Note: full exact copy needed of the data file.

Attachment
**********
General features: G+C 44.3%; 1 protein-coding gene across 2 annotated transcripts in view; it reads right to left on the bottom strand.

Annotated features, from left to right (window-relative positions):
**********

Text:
General features: G+C 44.3%; 1 protein-coding gene across 2 annotated transcripts in view; it reads right to left on the bottom strand.

Annotated features, from left to right (window-relative positions):